Monday, July 2, 2012

Poetry

Poetry is an art form that goes back thousand of years, with one of the first poems discovered around 18th Century BC in ancient Mesopotamia, known as 'Epic of Gilgamesh'. It is an art form that has transcended time, cultural and lingual barriers with many poems forming the basic backbone of folk songs around the world. In the words of the famous poet Allama Iqbal, 'A mathematician cannot but a poet can enclose infinity in a line.'




When looking at the history of poetry of our subcontinent, particularly of the Urdu language, many names of famous poets spring to mind. In Urdu language, poetry is known as 'Shayari.' One of the most popular poets or 'shayars' is Mirza Ghalib (1797-1869). It was during his lifetime that the great Mughal empire fell into the hands of the British. Ghalib wrote about these events, society, and also wrote many ghazals which went on to being sung by numerous musicians.

Sir Muhammad Iqbal, popularly known as Allama Iqbal (1877-1938), was a prominent politician, philosopher and poet who proposed the 'Two Nation Theory' on the basis of which Quaid-e-Azam led the independence movement which culminated in the formation of Pakistan. He is treated as a national hero in Pakistan, has been given the title of 'National Poet of Pakistan' and his birthday on 9 November is a national holiday known as 'Iqbal Day.'

Another great Pakistani poet that deserves mention is Faiz Ahmad Faiz (1911-1984). In 1936, he joined the Progressive Writers' Movement and was a proponent of Marxism, going on to win in 1962 the Lenin Peace Prize awarded by the Soviet Union (USSR). Faiz used his poetry as a non-violent way to encourage the case of Socialism in Pakistan, believing it to be the solution of Pakistan's problems.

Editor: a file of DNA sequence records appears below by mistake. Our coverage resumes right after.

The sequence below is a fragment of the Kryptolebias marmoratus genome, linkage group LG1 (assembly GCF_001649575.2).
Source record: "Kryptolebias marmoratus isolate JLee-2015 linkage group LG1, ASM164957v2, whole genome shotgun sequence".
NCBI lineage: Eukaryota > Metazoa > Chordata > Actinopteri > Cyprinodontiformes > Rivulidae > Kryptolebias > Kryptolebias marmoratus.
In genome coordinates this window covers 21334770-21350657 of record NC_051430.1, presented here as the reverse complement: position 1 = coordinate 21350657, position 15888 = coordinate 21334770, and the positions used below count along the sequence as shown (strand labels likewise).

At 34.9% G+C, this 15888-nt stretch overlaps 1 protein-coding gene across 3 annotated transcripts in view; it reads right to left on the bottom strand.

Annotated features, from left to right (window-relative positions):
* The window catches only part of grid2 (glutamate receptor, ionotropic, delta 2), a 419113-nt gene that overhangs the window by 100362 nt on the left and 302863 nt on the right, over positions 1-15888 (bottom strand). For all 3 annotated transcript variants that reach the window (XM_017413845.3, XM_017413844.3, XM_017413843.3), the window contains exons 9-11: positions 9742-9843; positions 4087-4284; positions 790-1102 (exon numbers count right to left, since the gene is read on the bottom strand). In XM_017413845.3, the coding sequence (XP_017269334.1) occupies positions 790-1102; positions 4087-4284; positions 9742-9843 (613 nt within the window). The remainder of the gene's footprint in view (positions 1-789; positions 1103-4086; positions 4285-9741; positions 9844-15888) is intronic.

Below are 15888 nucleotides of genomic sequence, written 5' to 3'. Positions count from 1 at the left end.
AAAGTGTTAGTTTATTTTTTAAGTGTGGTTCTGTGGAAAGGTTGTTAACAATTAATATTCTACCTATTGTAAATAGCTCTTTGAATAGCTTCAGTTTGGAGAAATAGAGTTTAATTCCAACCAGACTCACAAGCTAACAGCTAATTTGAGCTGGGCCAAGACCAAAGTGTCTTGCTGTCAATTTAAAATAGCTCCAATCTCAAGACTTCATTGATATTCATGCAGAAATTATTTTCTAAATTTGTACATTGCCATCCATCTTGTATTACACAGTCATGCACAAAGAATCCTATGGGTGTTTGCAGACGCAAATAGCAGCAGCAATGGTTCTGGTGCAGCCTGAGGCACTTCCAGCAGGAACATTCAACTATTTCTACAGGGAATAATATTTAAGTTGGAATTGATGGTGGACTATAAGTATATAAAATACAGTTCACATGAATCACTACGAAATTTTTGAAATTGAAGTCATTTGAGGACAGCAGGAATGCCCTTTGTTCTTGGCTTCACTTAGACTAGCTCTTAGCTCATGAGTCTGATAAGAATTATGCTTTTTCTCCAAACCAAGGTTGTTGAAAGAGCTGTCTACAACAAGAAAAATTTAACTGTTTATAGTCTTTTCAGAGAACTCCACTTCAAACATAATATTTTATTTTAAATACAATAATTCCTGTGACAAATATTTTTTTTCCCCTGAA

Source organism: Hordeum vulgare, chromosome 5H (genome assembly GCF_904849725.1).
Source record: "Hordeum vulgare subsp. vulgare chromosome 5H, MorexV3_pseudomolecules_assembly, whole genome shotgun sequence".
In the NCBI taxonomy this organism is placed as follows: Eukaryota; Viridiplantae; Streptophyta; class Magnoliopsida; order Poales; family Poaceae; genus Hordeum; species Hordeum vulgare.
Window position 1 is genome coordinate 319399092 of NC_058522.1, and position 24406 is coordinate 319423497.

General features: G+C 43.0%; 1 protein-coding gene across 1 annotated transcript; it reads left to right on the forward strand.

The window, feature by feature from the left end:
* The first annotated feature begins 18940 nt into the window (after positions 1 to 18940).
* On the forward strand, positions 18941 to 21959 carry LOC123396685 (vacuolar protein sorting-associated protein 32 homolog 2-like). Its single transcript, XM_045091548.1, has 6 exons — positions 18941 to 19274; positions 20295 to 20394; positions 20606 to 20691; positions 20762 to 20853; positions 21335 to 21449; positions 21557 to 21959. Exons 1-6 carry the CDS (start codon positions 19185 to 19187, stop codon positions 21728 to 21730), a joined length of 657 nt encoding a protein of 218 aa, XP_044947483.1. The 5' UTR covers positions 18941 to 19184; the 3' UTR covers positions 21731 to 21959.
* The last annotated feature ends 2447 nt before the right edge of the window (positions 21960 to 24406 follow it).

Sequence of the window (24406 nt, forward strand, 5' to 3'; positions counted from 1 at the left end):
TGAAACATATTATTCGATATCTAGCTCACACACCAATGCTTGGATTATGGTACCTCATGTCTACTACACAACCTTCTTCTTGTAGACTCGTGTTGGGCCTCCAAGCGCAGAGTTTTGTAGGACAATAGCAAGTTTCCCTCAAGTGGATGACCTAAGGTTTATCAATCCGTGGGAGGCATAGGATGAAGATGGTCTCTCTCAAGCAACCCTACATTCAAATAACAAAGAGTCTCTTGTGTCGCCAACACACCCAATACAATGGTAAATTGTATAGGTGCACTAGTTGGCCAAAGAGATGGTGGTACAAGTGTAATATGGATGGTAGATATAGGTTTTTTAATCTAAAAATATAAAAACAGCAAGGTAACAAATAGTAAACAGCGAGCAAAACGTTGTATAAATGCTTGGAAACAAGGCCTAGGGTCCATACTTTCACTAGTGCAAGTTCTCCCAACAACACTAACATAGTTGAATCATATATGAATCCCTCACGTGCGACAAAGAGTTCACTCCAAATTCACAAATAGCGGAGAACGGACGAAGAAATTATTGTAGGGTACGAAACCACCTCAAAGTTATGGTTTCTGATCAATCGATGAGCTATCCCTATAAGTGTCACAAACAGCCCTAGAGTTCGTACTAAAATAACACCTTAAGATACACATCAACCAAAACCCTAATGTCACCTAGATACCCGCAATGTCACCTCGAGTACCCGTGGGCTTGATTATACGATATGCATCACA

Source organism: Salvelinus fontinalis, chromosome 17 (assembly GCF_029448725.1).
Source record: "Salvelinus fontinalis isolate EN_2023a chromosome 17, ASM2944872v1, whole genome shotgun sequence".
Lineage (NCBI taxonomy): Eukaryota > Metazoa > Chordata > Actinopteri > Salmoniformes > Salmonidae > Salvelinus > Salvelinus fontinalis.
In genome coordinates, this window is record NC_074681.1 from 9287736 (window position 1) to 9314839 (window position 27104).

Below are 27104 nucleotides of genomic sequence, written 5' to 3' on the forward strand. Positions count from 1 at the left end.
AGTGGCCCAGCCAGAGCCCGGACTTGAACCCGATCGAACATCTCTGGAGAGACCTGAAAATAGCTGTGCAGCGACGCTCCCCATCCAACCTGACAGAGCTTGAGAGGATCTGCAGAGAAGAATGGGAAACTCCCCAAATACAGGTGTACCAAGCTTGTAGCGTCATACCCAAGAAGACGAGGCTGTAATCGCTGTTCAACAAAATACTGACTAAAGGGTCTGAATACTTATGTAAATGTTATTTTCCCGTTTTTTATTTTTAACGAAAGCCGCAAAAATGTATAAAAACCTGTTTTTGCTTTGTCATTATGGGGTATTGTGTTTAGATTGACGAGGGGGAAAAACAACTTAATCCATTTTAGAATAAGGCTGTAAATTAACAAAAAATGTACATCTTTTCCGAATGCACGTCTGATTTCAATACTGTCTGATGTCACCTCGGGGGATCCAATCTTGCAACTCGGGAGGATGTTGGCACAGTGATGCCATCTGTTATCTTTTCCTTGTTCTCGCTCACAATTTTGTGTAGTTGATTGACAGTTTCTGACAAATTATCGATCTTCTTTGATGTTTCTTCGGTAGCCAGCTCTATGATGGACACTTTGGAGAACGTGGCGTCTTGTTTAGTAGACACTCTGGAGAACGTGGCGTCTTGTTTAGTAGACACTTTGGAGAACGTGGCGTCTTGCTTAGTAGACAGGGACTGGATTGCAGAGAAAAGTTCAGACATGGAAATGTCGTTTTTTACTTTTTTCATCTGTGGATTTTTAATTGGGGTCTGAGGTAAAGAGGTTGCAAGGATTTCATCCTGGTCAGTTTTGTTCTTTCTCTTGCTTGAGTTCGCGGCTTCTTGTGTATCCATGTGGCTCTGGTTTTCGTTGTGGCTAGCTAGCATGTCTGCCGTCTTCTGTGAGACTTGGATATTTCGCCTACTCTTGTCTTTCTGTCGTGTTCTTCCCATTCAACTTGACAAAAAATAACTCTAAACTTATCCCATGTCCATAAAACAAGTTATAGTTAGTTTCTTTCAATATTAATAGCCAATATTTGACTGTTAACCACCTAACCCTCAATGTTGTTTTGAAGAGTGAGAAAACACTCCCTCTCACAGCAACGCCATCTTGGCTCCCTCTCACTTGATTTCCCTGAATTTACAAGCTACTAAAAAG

Hamds, Naats and Sufi poetry have also formed a popular part of subcontinent culture.A 'Hamd' is poetry sung in praise of Allah. A 'Naat' is a piece of religious poetry which is sung in praise of Holy Prophet Muhammad (P.B.U.H) in Islam.  Sufi poetry is one that concentrates on the concept of Divine love for Allah. Some famous Sufi poets include Bulleh Shah (1680-1758) and Baba Farid (1173-1266). A worthy mention is of Maulana Jalalludin Rumi (1207-1273),  who though of Persian heritage, has captured the hearts of many not only in the subcontinent but around the world.

Zahid sharab peene de masjid mein beth kar,
Yaa woh jagha bata jahan Khuda nahin..
(Mirza Ghalib)

Masjid khuda ka ghar hai, peeney ki jagha nahin,
Kaafir ke dil mein ja, Wahan khudaa nahin..
(Allama Iqbal)

Kaafir ke dil se aya hon mein yeh dekh kar,
Khuda maujood hai wahan, Par usey pata nahin..
(Ahmad Faraz)

On a personal level, I have always loved poetry. I was probably introduced to poetry through the ever popular nursery rhymes, though I can't be sure. I loved writing poetry when young as well, and still have copies of my poems published in  'The Young Nation', a weekly children's magazine published by the most popular newspaper of Pakistan back in the day, 'The Nation.' I harbor fond memories of reading and dissecting stanza by stanza 'The Dragon Book of Verse' in English Literature class back in fifth grade. Later on in O Levels I was introduced to all the great poetry of the subcontinent, with my favorite being 'Shikwa and Jawab-e-Shikwa' of Allama Iqbal. There are also great memories of my mother who would sometimes quietly sing 'Hamds' (religious poetry in praise of Allah) whilst going on about the usual house work.

I believe there is a poet in every one of us, and even if we choose to ignore that, poetry plays a prominent role in at least one part of all of our lives, be it history, culture, religion or even music.

1 comment:

  1. Excellent write up with facts about history of poetry. Thanks for sharing.

    ReplyDelete